Saturday, January 10, 2009

Hole in the Wall food tour in Honolulu

I was very excited to find and book this tour online, and even more excited the morning of the tour. A food tour! Ingenious! Combine food and travel - these are a few of my favourite things. So let's get started before I break out into the Sound of Music tunes.

This is a guided four hour tour of foods and sights mostly in Honolulu that you may not normally get to taste and see otherwise. It's like a local 'in' to the so-called melting pot cuisine of Hawaii. And you get picked up from your hotel doorstep, bus-ed from eating place to eating place, and dropped off at your hotel when it's all over and you can barely waddle anymore.

At a respectable 10am start, my fellow traveller and I are joined by three others for a small eating party on this day. All the more to eat and question the guides, I guess. We start with something breakfast-appropriate called a baked manapua from an establishment on the outskirts of Honolulu's Chinatown, at the riverside where Chinese men gamble around stone tables and roof-less seating.

Kalua pig baked manapua (denoted by the 'K')

These are based on Chinese char siu bao, which were originally brought to Hawaii by Chinese immigrants. Rather than steamed buns, these are baked with a variety of fillings ranging from the traditional char siu, Chinese sausage (lup cheung) and coconut to the less traditional, more fusion-like curry chicken, Portuguese sausage, sweet potato and my choice, kalua pig.

Kalua pig manapua (top) and Portuguese sausage
manapua (bottom) from Royal Kitchen

We receive the buns delightfully oven warm and soft, and we rip into them as though we're breaking a fast. The bun is light and fluffy, and my kalua pig filling is smokey, savoury and generally moan-worthy. It is so good that I don't want to share with my friend as promised before making our orders, but one should share happiness. The Portuguese sausage is no comparison, but decent anyway. It's of a firm texture, strongly contrasting with the fluffiness of the bun, with a bit of spice flavour.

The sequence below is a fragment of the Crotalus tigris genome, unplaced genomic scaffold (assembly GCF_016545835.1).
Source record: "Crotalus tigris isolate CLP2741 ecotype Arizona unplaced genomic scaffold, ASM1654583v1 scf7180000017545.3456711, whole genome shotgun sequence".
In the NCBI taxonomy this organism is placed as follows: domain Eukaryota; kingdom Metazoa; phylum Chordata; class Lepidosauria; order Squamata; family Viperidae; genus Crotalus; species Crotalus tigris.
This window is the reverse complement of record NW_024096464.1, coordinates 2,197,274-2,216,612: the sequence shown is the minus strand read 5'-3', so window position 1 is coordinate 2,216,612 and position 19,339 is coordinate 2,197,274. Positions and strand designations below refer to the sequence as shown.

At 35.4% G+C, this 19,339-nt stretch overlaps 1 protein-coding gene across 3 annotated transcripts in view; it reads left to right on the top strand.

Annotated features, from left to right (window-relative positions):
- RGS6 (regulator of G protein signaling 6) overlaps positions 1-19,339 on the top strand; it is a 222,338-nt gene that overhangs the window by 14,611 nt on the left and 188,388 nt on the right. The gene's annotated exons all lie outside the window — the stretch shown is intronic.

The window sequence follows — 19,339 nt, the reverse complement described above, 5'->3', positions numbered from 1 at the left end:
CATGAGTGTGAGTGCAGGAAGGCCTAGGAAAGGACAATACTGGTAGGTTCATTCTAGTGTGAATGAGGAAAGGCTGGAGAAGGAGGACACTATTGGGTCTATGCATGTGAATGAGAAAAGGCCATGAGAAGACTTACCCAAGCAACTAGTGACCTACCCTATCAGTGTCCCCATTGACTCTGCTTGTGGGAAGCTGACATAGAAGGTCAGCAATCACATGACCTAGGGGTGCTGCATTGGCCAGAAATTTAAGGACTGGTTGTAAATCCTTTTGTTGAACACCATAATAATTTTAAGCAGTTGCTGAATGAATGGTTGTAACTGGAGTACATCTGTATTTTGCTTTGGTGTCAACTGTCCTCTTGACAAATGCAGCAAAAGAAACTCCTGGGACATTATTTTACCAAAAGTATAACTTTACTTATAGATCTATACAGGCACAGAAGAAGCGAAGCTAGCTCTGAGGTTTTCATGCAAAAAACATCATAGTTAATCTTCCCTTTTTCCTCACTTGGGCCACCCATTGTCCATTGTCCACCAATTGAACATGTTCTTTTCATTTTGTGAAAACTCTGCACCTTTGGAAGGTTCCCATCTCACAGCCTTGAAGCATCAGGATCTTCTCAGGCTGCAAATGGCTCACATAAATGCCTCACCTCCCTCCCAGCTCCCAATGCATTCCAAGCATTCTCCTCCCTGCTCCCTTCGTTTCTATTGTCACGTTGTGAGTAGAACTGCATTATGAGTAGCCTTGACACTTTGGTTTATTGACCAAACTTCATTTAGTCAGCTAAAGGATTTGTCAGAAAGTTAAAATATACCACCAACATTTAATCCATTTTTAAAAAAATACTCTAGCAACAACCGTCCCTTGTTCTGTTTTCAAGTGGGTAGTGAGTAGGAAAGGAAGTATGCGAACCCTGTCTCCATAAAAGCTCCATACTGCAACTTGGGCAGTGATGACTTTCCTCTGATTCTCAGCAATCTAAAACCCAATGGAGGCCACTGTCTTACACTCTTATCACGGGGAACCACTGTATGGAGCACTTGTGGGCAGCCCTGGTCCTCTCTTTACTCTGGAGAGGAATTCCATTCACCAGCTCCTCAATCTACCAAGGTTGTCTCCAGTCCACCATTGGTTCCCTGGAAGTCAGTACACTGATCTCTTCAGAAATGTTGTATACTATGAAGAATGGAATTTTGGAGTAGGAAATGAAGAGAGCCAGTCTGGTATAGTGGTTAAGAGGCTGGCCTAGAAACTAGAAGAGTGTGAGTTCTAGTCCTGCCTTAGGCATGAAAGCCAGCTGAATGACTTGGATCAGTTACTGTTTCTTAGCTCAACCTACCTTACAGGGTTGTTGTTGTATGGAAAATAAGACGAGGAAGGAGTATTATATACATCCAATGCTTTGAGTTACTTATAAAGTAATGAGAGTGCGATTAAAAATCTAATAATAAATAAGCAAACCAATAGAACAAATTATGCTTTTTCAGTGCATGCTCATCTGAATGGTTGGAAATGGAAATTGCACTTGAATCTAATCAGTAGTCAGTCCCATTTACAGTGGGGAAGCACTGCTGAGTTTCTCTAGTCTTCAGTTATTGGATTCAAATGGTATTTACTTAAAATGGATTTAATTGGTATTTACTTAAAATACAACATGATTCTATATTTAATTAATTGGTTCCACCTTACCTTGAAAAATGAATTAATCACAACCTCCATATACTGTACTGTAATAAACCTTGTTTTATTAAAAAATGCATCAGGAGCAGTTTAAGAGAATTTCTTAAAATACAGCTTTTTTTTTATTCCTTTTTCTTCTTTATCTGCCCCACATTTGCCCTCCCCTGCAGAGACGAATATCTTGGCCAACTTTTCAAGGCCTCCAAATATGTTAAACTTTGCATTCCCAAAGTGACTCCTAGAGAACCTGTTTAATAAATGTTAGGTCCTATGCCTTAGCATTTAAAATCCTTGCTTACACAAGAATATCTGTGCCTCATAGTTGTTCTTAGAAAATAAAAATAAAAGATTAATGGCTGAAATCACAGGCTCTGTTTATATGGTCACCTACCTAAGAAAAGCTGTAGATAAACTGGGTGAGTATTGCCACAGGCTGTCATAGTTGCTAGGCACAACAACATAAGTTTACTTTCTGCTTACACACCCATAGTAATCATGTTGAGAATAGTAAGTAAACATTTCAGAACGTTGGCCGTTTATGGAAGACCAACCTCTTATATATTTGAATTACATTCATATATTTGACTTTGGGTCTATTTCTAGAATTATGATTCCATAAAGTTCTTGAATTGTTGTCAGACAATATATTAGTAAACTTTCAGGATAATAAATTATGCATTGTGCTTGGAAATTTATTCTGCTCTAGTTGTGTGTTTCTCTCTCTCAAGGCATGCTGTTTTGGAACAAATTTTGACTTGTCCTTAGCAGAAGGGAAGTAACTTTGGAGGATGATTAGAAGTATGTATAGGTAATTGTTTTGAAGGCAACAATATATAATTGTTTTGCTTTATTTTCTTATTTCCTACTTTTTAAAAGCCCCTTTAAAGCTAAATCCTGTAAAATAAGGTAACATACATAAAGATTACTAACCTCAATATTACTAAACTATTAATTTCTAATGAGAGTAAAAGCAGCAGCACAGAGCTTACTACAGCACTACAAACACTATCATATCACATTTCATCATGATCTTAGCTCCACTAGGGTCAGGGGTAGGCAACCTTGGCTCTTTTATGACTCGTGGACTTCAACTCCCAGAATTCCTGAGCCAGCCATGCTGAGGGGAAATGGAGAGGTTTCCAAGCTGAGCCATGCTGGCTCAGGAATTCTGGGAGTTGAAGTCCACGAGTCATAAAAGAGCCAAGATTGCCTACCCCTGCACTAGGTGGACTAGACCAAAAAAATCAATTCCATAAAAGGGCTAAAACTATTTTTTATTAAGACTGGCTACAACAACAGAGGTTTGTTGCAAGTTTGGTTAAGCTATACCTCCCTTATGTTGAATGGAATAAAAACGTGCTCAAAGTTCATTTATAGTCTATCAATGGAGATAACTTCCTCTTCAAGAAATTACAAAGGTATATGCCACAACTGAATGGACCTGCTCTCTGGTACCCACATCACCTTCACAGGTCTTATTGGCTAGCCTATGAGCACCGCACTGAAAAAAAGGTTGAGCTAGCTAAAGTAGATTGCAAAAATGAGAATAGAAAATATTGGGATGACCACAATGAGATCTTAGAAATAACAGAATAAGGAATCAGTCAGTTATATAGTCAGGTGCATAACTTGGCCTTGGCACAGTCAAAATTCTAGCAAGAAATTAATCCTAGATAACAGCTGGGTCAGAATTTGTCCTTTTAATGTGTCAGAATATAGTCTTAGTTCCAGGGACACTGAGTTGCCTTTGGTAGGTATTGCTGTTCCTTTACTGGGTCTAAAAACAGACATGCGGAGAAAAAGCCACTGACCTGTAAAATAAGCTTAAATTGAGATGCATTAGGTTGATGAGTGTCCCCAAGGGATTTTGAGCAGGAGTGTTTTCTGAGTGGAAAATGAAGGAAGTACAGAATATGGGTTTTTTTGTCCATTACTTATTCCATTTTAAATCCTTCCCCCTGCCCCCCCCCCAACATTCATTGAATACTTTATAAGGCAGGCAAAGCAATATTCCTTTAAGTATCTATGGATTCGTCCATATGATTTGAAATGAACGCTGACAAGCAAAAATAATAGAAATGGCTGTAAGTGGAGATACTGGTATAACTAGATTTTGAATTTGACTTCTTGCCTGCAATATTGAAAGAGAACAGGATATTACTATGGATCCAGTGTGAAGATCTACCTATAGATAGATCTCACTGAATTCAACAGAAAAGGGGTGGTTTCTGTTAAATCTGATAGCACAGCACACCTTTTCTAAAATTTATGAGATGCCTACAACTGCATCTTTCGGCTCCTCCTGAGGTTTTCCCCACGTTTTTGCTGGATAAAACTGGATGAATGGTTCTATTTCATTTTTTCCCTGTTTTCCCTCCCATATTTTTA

One of our guides tell us the story behind the name, 'manapua'. Apparently Chinese food peddlers back in the day would be selling their char siu bao, translated as "mea ono" for cake or pastry and "pua'a" for pork. The peddlers, in their bastardised Hawaiian would call out "manapua" instead, and it seems the name has stuck to this day.

Following fluffy buns and scrumptious fillings, our tour heads to a bakery where the guide warns that passing out has occurred previously. I'm skeptical but anticipating greatness in the name of a coco puff.

Coco puff from Liliha Bakery

Striking more than a strong resemblance to a profiterole, this little lump packs a sweet punch. The choux pastry puff is filled with a chocolate custard-like mixture that tastes not-so-vaguely like chocolate Yogo (that dairy snack we'd have as kids - remember?). The pastry has softened from its chilling but is still delectable, however a little defeated by the weight of the filling and icing. The icing is another story and meal in itself. I'm told it's a Chantilly icing made of butter, egg yolks, sugar and evaporated milk, whipped to the unusual looking consistency seen in the photo. My second mouthful of the puff with icing starts to hurt my teeth. I discard the majority of the icing and disregard what this little puff will be doing to the rest of my body. I just think and visualise: yum.

Next we hit Chinatown, which I'm really looking forward to. I love being able to compare Chinatowns from all over: Sydney to Melbourne to London, Amsterdam and now Honolulu. We're even privvy to some behind the scenes action in addition to exploring the markets and stores. Chinatown in Honolulu spans quite a block of area although it is in no way as dense as the one in Sydney. I've been told that the Honolulu Chinatown area isn't the type that you would hang around at night time and there are visible signs of this in the streets on the outer area of the region.

Manukea Marketplace however is colourful and bustling with fruit and veg lining the sides of the pedestrian street. It is here that we enter a rice noodle factory and witness an almost lost art of hand made rice noodles: cheung fun and hor fun. It is simply amazing and you feel almost transported back into a different time; one before machinery and stainless steel have taken over.